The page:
Older and Not Seeking Your Approval

Why are people disliking my aging face? I’ve just had another slap upside the head (metaphorically speaking) about having a countenance that is not exactly youthful and it’s really starting to tick me off.

Truth be told I’m still peeved that a couple of months ago I was told that I needed a face lift and not just any facelift mind you but a deep plane facelift with “SMAS.” I’m not really sure what that means because I was too busy fighting the urge to throw up as I was being informed that my face required the talents of a surgeon to burrow under my “musculoaponeurotic system” which sounds terrifying.

 (For those of you who remember that blog post and are thinking, “Oh lord, not this again.” To that I say you’re on a journey with me so there’s going to be some flashbacks.)

I’ve valiantly moved on but I’m still making jokes about it. Partially because I want friends, neighbors, the checkout lady at the grocery store, (Yes, I’ve entered the “telling random strangers stories of my life” phase.) to express outrage about how ridiculous it is that anyone would say that to me – a woman who was born when less than 10 percent of Americans owned a color television.

Okay, I just outed myself. I’m old-ish and I have no objections, right at this moment, to the current state of my face. It’s not young but, you know it’s familiar even with its wrinkles and sagging nasolabial folds. I honestly don’t think I look bad looking my age.

Which brings me to the question of why do so many other people have a problem with this? The latest incident that prompted this deep thought happened with a photographer. I was getting my picture taken to be on the cover of a magazine. Don’t get too excited for me. It was a magazine with a circulation of 500.

But a professional photographer was sent out to take some pictures and I emphatically told the photographer, a woman who seemed to be close to me in age, that I wanted to steer clear of going crazy with the photoshopping. I was happy looking like myself.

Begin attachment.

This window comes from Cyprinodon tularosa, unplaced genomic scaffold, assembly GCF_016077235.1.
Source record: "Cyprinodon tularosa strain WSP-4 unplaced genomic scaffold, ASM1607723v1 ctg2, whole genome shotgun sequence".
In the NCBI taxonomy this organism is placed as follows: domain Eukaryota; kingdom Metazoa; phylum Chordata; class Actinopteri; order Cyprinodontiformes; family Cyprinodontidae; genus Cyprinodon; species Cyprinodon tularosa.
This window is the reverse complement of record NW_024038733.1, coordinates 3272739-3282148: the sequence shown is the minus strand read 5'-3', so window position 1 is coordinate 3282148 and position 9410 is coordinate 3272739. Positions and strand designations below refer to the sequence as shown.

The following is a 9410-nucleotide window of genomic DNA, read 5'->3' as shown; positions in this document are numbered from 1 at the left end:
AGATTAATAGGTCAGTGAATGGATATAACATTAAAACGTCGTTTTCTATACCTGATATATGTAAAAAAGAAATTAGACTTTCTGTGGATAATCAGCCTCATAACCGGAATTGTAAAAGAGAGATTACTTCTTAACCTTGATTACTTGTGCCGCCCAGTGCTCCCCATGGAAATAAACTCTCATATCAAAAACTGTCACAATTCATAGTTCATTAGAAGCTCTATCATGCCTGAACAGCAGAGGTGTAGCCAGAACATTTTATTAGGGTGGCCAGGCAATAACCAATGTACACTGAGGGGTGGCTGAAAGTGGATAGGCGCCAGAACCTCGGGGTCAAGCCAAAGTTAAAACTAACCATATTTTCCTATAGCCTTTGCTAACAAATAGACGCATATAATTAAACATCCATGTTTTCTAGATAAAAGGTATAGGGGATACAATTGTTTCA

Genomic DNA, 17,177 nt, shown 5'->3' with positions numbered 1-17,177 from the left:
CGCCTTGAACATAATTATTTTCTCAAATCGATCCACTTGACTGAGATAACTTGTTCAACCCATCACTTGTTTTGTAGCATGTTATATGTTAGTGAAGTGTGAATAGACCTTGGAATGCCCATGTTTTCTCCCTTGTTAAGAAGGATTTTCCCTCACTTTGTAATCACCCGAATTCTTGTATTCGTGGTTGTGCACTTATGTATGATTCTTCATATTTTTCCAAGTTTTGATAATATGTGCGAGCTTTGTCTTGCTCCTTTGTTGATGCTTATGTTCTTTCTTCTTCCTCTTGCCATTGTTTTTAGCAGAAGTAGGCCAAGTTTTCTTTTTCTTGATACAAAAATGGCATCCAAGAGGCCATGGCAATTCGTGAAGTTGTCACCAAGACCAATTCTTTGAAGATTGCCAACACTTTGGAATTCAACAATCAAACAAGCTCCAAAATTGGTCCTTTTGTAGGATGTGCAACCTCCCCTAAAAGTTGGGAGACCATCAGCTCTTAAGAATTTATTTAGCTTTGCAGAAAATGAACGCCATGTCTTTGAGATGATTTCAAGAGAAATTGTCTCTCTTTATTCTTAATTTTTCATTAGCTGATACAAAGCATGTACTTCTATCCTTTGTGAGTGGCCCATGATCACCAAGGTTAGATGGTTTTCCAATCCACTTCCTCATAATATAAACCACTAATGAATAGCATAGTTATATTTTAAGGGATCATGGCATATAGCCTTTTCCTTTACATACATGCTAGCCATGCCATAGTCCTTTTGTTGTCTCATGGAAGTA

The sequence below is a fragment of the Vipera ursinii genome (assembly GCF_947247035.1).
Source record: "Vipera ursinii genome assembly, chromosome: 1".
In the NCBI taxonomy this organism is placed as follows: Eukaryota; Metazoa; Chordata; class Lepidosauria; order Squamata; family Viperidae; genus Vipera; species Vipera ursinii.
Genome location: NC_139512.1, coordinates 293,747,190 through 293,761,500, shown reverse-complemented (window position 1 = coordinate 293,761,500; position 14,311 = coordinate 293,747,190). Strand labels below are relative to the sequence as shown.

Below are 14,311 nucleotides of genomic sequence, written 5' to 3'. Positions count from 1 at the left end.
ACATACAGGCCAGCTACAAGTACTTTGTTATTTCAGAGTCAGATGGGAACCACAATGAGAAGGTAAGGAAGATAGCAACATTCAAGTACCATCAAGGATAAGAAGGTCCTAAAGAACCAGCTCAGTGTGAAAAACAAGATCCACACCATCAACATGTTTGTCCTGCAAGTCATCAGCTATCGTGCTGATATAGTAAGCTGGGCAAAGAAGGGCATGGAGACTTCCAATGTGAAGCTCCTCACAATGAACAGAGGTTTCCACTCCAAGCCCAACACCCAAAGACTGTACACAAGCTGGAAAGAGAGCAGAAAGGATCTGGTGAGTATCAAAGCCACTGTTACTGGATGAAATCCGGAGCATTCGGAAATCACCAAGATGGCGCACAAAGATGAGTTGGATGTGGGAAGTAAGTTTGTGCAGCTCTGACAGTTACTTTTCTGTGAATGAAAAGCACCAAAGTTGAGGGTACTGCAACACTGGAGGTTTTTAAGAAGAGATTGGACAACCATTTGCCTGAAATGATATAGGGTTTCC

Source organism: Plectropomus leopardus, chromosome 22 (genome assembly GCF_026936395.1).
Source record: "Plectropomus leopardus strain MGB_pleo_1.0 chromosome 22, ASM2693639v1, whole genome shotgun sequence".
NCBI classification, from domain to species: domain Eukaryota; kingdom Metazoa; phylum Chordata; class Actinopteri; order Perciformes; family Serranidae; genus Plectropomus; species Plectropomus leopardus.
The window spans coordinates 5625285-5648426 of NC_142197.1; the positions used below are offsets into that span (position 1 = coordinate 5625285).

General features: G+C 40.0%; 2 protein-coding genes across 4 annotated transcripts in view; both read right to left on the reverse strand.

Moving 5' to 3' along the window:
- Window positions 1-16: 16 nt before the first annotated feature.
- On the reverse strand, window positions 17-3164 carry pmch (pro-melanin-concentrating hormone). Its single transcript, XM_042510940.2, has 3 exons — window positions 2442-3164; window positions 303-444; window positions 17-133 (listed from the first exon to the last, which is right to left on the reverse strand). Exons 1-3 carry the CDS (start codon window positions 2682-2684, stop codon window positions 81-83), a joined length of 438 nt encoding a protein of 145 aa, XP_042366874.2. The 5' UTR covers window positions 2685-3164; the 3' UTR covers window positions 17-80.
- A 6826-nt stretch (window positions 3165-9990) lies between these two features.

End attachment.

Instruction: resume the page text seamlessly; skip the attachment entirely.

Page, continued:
Let’s just say that didn’t exactly happen. When the magazine came out my face was photoshopped so vigorously that I looked fuzzy. The howls this elicited from my family were legendary. My daughter shared that it looked as if a Kleenex had been put over the camera lens and my son said it was a great pic if I was in the witness protection program.

I was peeved. Why would an advanced middle-aged photographer want to render me, another advanced middle-aged woman basically unrecognizable by going into overtime using the blur feature on Photoshop?

I’m almost certain that if this photographer was taking a picture of my husband she wouldn’t have blurred him to infinity and beyond. And this man hasn’t religiously used moisturizer since he was 12 so let’s just say as far as wrinkles goes – he wins.

Aging if you’re a woman invites a festival of contempt and comments. Even if a woman chooses to get cosmetic surgery she’s ruthlessly picked apart. Take Madonna whose surgically enhanced appearance at the Grammy’s last month was savagely attacked. If she had never gone under the knife I imagine the comments would have been just as ferocious about how old she looked. 

This kind of audacity bothers me the most. How dare people assume that I, or any aging female, with or without cosmetic surgery, isn’t happy or is embarrassed about how we look.

It’s the thought process of fools. Because one of the best parts about being an older woman is no longer seeking approval from, pretty much, anyone. Some might call that delusional thinking. I call it power.


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